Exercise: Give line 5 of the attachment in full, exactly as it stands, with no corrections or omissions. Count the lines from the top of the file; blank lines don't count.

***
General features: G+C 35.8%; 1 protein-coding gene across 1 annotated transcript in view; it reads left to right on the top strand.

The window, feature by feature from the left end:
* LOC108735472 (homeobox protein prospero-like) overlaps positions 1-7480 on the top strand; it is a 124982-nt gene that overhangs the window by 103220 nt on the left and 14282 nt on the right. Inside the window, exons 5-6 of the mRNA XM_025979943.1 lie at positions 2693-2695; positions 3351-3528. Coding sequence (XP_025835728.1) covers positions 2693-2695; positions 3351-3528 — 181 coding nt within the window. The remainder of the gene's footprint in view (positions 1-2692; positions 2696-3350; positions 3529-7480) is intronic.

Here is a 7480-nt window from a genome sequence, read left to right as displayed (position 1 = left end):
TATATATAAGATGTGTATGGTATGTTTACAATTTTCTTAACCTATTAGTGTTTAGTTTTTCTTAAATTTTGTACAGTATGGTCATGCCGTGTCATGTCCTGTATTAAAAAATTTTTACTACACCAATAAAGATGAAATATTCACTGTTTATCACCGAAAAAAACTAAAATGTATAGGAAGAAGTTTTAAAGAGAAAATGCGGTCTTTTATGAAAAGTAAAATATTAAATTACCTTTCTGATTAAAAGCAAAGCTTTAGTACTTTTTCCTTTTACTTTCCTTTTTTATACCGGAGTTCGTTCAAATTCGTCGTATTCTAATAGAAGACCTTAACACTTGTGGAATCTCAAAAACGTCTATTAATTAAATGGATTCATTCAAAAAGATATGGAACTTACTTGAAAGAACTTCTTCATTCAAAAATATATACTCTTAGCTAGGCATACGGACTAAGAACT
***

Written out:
TATATATAAGATGTGTATGGTATGTTTACAATTTTCTTAACCTATTAGTGTTTAGTTTTTCTTAAATTTTGTACAGTATGGTCATGCCGTGTCATGTCCTGTATTAAAAAATTTTTACTACACCAATAAAGATGAAATATTCACTGTTTATCACCGAAAAAAACTAAAATGTATAGGAAGAAGTTTTAAAGAGAAAATGCGGTCTTTTATGAAAAGTAAAATATTAAATTACCTTTCTGATTAAAAGCAAAGCTTTAGTACTTTTTCCTTTTACTTTCCTTTTTTATACCGGAGTTCGTTCAAATTCGTCGTATTCTAATAGAAGACCTTAACACTTGTGGAATCTCAAAAACGTCTATTAATTAAATGGATTCATTCAAAAAGATATGGAACTTACTTGAAAGAACTTCTTCATTCAAAAATATATACTCTTAGCTAGGCATACGGACTAAGAACT